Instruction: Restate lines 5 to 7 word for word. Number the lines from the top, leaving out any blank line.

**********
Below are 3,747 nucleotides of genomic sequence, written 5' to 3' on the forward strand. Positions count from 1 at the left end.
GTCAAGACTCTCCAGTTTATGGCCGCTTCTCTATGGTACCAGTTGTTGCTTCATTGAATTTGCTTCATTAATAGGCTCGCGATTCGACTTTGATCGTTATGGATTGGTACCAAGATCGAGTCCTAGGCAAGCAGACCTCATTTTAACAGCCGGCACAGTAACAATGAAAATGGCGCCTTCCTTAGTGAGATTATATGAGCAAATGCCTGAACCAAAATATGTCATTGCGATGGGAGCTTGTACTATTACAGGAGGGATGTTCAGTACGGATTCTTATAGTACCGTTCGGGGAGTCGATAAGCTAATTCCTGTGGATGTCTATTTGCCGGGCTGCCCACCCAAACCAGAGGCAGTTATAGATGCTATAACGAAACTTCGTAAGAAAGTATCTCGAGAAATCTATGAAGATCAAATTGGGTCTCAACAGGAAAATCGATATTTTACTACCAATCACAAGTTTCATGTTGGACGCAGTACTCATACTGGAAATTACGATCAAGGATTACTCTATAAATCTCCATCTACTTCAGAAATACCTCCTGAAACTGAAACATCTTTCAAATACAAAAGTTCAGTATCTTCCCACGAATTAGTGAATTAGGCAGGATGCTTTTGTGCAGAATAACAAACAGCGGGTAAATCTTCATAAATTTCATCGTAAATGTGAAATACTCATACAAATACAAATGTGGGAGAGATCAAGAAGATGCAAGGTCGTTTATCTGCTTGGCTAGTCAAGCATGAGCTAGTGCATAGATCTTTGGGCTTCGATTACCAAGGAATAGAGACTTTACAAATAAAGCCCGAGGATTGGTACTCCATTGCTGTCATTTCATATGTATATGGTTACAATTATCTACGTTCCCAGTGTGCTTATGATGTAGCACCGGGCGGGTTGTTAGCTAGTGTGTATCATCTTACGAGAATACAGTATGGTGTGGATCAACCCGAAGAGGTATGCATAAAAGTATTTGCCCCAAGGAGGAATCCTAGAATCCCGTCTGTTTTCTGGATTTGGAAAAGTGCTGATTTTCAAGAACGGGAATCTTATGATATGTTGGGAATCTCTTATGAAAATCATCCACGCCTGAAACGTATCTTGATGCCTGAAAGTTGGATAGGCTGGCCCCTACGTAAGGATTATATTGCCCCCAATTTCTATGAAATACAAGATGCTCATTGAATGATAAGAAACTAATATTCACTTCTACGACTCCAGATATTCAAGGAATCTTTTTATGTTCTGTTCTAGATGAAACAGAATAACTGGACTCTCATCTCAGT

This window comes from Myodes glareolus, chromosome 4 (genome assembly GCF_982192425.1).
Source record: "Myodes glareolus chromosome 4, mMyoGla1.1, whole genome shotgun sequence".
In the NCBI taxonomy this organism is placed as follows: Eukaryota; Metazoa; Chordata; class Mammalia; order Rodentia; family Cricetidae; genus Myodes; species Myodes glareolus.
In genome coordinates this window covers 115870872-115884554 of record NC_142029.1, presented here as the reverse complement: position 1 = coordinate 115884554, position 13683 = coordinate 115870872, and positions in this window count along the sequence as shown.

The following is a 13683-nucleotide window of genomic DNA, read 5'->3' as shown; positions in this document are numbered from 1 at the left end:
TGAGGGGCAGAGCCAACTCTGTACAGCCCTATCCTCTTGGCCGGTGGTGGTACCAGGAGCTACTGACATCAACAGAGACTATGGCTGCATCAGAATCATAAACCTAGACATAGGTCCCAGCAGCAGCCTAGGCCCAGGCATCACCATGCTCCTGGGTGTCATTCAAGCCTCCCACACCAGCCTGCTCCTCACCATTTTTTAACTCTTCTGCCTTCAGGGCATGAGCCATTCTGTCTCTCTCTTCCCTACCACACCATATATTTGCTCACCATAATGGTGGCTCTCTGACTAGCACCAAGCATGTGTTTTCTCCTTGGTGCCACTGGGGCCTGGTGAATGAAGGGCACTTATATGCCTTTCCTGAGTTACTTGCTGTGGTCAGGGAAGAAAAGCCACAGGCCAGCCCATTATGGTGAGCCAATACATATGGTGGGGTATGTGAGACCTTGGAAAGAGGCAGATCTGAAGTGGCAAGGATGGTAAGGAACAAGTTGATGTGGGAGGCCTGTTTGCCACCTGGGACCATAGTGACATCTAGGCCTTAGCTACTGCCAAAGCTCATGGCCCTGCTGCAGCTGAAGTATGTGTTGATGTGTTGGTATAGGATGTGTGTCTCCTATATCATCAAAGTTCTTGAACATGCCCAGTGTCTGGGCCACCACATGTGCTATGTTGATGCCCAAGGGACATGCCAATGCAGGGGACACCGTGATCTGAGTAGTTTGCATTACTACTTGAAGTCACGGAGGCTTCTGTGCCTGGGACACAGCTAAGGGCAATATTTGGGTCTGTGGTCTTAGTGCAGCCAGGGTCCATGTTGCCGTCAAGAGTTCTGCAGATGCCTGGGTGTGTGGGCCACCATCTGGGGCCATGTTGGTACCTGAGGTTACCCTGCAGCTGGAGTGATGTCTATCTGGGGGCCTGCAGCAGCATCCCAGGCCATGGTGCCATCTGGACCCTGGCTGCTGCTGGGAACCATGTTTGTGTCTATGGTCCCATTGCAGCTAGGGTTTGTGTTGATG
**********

In the NCBI taxonomy this organism is placed as follows: Eukaryota; Metazoa; Chordata; class Mammalia; order Rodentia; family Cricetidae; genus Myodes; species Myodes glareolus.
In genome coordinates this window covers 115870872-115884554 of record NC_142029.1, presented here as the reverse complement: position 1 = coordinate 115884554, position 13683 = coordinate 115870872, and positions in this window count along the sequence as shown.

The following is a 13683-nucleotide window of genomic DNA, read 5'->3' as shown; positions in this document are numbered from 1 at the left end: